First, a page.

The Cutty Sark, With or Without Children

Cutty Sark

We seem to visit the Cutty Sark at least once a year, or certainly have in recent years.  There is a good reason for that, its in Greenwich, a beautiful part of London with lots of other stuff to do and see, and its appeal is far reaching.  In the last few years we have visited with visitors from near and far, with parents, friends, siblings and nieces and nephews, in summer and winter and it has never failed to please all ages.

If you are not familiar with The Cutty Sark.  This beautiful tea clipper was built in Scotland in 1869, with the purpose of carrying  tea from China to England as fast as possible. This record-breaking ship travelled the globe and visited every major world port throughout its varied history.  It has been a London Land mark for some years now, but in 2007 a devestating fire destroyed large parts of it resulting in its closure for some years.  After massive restoration and repair it reopened in 2012 as the museum we see today.  Its a striking sight as you approach it from the tube station.  The  gleaming vessel takes centre stage with its towering masts and endless rigging.  Its copper coloured hull is now encased in a glass roof structure, making it possible to view the part of the ship that would have been below water, clearly from the outside.

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For Children

Interactive games and displays, provide plenty of opportunity for children to learn about the history of the Cutty Sark, in a fun and educational way.  Boxes to stick hands into, knots to tie and puzzles to attempt. Character actors tell stories of life on the Cutty Sark, involving children in games and activities, even singing the odd sea shanty or two.  One of the games we  have all enjoyed no matter what age is trying to steer the ship from Australia to England via the winds.  Its lots of fun and something even the youngest members of the group can enjoy.  In fact on our last visit the younger members of the group were probably more successful than those of us who are are a bit older.

For Adults

There is neither too much not too little information, and it takes very little imagination to picture the Cutty Sark, at full sail creating  a furrow through the oceans loaded with tea; or to envisage what life may have been like on the high seas for weeks and months on end.  I loved reading the letters sent home by crew members describing life aboard. There is a short film soon after you enter which sets the scene for the life and times of this enduring ship.

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The decks are easy to roam around and there are some  great views over the Thames towards the city.  Its fun to go below deck and look at the galley area, the tiny cabins and the living quarters.  Once you have done all of this, the tour takes you down to the lower area and into the bowels of the ship.  Down here is a huge open space, perfect for children to roam (and run) in freely.  There is a perfectly nice cafe and a rather odd collection of ship mast heads, just begging to be photographed.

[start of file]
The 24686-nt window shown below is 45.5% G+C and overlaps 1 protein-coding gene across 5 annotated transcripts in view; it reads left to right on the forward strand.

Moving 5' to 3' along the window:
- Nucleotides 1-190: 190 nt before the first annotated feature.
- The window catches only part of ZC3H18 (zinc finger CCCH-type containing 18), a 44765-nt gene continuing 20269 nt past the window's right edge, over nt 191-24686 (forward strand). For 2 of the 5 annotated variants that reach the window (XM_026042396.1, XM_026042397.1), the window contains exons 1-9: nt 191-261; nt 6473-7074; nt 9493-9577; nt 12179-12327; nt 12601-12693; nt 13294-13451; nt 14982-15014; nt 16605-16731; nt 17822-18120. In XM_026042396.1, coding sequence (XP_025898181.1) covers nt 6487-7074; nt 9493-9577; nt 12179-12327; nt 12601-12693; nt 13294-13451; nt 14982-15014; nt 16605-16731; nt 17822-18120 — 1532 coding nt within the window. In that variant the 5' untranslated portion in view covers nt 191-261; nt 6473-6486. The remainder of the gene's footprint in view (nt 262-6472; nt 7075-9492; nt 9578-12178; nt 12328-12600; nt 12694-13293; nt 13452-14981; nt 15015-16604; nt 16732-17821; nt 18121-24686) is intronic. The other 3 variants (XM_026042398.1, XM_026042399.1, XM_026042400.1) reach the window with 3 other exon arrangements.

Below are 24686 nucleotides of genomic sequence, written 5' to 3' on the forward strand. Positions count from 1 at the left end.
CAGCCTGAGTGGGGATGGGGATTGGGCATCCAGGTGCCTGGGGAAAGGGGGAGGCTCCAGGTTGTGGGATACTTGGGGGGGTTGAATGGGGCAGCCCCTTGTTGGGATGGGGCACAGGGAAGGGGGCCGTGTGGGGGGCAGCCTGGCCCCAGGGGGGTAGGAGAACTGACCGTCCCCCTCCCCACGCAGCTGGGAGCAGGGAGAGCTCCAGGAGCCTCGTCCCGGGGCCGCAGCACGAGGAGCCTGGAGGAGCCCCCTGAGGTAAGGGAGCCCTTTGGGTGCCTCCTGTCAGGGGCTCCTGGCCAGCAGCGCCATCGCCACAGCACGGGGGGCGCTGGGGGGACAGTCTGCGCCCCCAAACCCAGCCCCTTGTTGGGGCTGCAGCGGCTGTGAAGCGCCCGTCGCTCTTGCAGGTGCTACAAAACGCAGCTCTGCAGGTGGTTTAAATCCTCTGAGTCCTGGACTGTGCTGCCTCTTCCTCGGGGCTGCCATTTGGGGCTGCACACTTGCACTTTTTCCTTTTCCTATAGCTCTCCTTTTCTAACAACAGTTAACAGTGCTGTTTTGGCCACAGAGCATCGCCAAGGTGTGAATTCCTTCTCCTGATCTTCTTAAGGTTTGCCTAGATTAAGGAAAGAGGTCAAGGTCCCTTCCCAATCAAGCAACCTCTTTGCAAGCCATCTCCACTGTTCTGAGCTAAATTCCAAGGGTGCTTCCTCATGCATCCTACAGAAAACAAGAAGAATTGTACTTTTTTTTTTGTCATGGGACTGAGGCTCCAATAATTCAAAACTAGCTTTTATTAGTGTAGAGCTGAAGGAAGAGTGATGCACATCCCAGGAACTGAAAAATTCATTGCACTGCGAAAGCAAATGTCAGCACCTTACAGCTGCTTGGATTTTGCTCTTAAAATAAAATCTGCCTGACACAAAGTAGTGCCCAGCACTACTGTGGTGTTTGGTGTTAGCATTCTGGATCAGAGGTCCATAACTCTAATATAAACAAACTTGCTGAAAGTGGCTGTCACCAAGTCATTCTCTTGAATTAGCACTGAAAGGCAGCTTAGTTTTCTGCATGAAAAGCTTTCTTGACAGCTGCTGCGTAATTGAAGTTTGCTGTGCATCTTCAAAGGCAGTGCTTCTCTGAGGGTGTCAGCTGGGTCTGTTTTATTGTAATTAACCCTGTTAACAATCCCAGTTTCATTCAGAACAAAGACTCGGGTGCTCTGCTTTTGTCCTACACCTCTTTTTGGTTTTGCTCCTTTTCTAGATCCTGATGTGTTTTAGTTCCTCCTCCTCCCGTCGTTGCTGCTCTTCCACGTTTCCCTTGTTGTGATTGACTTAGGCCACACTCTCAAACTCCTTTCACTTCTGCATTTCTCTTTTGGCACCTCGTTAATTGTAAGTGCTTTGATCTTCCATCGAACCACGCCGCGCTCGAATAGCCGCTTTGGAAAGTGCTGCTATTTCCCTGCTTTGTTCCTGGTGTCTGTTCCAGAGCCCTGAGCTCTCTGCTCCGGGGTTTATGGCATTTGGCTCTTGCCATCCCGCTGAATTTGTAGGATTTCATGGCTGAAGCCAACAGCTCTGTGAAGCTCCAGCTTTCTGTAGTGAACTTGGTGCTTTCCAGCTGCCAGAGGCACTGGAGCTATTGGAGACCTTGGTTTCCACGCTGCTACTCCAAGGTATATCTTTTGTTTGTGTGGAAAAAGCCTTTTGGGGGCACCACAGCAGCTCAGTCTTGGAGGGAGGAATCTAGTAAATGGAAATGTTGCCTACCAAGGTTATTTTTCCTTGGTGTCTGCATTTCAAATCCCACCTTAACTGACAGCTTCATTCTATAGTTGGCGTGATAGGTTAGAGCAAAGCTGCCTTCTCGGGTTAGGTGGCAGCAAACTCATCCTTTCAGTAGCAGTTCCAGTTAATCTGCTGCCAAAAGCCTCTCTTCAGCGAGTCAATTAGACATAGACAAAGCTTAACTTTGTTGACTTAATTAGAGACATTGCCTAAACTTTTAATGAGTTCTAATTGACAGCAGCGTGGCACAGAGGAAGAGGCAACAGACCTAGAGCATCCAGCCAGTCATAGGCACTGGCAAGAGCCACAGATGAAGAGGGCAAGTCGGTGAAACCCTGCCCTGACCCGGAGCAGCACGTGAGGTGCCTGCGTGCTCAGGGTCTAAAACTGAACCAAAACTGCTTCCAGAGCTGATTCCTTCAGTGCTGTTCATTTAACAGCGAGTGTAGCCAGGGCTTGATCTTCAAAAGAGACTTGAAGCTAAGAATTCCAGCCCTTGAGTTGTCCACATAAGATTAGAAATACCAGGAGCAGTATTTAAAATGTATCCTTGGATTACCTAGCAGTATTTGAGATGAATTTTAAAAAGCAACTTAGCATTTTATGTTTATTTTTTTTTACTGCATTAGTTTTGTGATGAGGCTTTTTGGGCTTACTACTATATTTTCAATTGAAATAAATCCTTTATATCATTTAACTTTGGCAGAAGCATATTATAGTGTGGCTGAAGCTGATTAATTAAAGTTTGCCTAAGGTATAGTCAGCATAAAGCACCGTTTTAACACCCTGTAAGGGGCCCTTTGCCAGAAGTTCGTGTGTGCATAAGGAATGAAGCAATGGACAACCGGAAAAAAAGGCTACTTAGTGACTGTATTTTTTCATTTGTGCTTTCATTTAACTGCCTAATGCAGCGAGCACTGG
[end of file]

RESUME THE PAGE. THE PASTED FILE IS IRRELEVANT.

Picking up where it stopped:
Greenwich

Cutty Sark

Nearby

Greenwich is a great place to spend a day.  There are lots of green spaces in which to relax with a picnic lunch, and the National Maritime Museum and The Royal Observatory are a short walk away. If coffee and shopping is your thing (and why wouldn’t it be) Greenwich market is a great place to wander through, and a great place to pick up some interesting food.

Travel

Our favourite way of getting to the Cutty Sark from where we live in West London involves tube, DLR and boat.  We start the day travelling on the tube and then the driverless DLR.  Try and get a seat at the very front to watch the streets and waterways of London pass you by.   We usually finish our day in Greenwich by travelling  by Thames Clipper back to Westminster where we pick up our tube.  This is a lovely way to finish, particularly if its becoming dusk and lights are beginning to twinkle in the buildings lining the river.

Like steam travel, there is something inescapably romantic about sailing ships, and the Cutty Sark is the epitomy of those romantic notions

Tickets are £11.50 for adults and £5.95 for children.  As London attractions goes, this feels like pretty good value, and with half term on the horizon, a trip to the Cutty Sark may be just what you and your family are looking for.

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6 Comments

  1. October 13, 2017 / 8:56 am

    I’d actually never heard much about the Cutty Sark, despite visiting London many times until I saw it on the London Marathon route…and decided we needed to visit. It was really interesting, even for adults! #FarawayFiles

    • angiev@blueyonder.co.uk
      October 13, 2017 / 11:06 pm

      Yes I clearly remember it from the London marathon route too, it was such a part of it wasn’t it.

  2. October 14, 2017 / 12:44 pm

    I love the Cutty Sark! We had a wonderful time visiting and playing all the interactive games with our boys last year. Thanks for sharing on #FarawayFiles

  3. October 14, 2017 / 2:19 pm

    We love Greenwich and the Cutty Sark. You’re absolutely right, it’s fun for all ages and they have really put a lot of thought into the interactive displays. Might have to sneak in one more visit before we head back to Australia. Thanks for sharing on #FarawayFiles

  4. October 15, 2017 / 11:22 pm

    Boats have always been a soft-spot of mine. This place looks like somewhere I’ll definitely add to my London itinerary.

    • angiev@blueyonder.co.uk
      October 18, 2017 / 7:57 pm

      If you like boats, you’ll love one. The Cutty Sark is majestic and romantic and a real insight into days gone by! Hope you get to visit it when in London.

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